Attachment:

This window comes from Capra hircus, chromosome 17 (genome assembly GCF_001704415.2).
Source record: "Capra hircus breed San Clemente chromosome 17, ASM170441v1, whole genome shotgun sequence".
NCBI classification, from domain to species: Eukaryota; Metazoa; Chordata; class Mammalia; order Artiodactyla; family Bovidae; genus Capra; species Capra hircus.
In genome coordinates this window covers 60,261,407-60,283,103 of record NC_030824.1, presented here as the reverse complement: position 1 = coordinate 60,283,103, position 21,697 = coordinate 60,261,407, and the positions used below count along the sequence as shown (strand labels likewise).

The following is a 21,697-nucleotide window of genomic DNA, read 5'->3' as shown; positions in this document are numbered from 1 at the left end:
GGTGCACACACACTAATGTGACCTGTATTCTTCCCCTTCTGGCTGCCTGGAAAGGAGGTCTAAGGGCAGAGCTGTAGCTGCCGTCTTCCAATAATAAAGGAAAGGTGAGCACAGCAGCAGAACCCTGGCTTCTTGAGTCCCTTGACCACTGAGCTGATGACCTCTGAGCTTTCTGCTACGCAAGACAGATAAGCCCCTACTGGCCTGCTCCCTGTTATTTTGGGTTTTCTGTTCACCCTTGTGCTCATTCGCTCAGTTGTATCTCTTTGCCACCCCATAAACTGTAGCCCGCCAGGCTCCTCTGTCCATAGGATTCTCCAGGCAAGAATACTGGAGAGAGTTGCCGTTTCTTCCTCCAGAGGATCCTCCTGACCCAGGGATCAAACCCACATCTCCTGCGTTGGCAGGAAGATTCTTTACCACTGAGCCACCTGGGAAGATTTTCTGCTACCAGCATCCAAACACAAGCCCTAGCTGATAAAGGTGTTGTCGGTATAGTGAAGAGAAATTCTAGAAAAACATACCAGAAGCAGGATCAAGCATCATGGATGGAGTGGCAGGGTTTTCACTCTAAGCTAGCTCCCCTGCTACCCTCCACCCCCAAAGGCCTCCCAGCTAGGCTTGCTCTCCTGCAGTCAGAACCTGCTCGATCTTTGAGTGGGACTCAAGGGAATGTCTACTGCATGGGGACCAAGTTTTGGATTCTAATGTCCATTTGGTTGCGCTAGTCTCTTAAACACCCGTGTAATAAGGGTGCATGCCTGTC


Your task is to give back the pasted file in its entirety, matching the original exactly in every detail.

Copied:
This window comes from Capra hircus, chromosome 17 (genome assembly GCF_001704415.2).
Source record: "Capra hircus breed San Clemente chromosome 17, ASM170441v1, whole genome shotgun sequence".
NCBI classification, from domain to species: Eukaryota; Metazoa; Chordata; class Mammalia; order Artiodactyla; family Bovidae; genus Capra; species Capra hircus.
In genome coordinates this window covers 60,261,407-60,283,103 of record NC_030824.1, presented here as the reverse complement: position 1 = coordinate 60,283,103, position 21,697 = coordinate 60,261,407, and the positions used below count along the sequence as shown (strand labels likewise).

The following is a 21,697-nucleotide window of genomic DNA, read 5'->3' as shown; positions in this document are numbered from 1 at the left end:
GGTGCACACACACTAATGTGACCTGTATTCTTCCCCTTCTGGCTGCCTGGAAAGGAGGTCTAAGGGCAGAGCTGTAGCTGCCGTCTTCCAATAATAAAGGAAAGGTGAGCACAGCAGCAGAACCCTGGCTTCTTGAGTCCCTTGACCACTGAGCTGATGACCTCTGAGCTTTCTGCTACGCAAGACAGATAAGCCCCTACTGGCCTGCTCCCTGTTATTTTGGGTTTTCTGTTCACCCTTGTGCTCATTCGCTCAGTTGTATCTCTTTGCCACCCCATAAACTGTAGCCCGCCAGGCTCCTCTGTCCATAGGATTCTCCAGGCAAGAATACTGGAGAGAGTTGCCGTTTCTTCCTCCAGAGGATCCTCCTGACCCAGGGATCAAACCCACATCTCCTGCGTTGGCAGGAAGATTCTTTACCACTGAGCCACCTGGGAAGATTTTCTGCTACCAGCATCCAAACACAAGCCCTAGCTGATAAAGGTGTTGTCGGTATAGTGAAGAGAAATTCTAGAAAAACATACCAGAAGCAGGATCAAGCATCATGGATGGAGTGGCAGGGTTTTCACTCTAAGCTAGCTCCCCTGCTACCCTCCACCCCCAAAGGCCTCCCAGCTAGGCTTGCTCTCCTGCAGTCAGAACCTGCTCGATCTTTGAGTGGGACTCAAGGGAATGTCTACTGCATGGGGACCAAGTTTTGGATTCTAATGTCCATTTGGTTGCGCTAGTCTCTTAAACACCCGTGTAATAAGGGTGCATGCCTGTC